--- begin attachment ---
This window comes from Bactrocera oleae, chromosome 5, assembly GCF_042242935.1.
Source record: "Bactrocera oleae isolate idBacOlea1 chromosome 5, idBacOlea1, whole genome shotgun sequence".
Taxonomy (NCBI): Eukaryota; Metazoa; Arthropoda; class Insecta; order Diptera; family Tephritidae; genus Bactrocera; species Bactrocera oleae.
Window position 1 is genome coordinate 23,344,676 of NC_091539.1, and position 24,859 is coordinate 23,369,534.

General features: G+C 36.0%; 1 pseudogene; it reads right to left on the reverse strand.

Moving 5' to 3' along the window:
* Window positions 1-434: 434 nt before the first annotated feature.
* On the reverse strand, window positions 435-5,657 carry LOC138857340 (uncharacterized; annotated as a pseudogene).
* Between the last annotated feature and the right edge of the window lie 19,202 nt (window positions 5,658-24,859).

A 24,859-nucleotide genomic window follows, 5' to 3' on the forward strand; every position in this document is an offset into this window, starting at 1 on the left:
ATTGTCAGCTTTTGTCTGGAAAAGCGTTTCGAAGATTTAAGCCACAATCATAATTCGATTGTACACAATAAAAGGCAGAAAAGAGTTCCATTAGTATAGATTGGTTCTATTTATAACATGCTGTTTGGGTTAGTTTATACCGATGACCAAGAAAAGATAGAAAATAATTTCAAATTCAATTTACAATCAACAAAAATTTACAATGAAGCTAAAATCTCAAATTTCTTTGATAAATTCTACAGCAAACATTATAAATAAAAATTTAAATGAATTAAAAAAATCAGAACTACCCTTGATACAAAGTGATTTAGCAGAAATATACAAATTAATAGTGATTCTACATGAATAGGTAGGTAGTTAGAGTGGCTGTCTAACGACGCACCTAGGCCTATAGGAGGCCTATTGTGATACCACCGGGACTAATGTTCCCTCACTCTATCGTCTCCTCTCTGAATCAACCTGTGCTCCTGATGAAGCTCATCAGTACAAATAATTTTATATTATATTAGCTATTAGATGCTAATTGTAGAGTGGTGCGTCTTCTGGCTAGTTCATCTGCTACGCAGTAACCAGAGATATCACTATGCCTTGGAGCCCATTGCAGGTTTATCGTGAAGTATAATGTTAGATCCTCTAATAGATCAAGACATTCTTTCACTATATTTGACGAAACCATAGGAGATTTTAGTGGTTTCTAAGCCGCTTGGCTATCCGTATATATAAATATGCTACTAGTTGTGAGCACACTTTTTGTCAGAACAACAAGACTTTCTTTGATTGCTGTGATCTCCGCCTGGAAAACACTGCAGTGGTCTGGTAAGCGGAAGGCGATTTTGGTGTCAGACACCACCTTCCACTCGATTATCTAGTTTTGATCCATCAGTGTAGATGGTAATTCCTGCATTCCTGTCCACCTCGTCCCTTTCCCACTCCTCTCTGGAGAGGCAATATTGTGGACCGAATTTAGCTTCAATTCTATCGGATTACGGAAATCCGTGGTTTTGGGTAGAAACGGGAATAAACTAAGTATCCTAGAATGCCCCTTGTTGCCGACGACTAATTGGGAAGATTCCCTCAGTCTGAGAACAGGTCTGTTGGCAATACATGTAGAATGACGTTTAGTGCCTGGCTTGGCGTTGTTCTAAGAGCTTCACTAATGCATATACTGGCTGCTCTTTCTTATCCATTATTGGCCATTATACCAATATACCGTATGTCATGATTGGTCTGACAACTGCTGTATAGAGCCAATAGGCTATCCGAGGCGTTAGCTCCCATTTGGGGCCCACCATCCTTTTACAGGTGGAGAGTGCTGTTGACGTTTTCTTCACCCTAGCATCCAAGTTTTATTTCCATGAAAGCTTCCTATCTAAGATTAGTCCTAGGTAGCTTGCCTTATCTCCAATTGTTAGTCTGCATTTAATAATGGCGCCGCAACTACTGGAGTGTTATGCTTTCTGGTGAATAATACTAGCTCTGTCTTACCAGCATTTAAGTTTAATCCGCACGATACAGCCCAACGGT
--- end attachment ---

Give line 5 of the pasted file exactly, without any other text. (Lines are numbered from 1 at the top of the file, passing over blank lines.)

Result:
General features: G+C 36.0%; 1 pseudogene; it reads right to left on the reverse strand.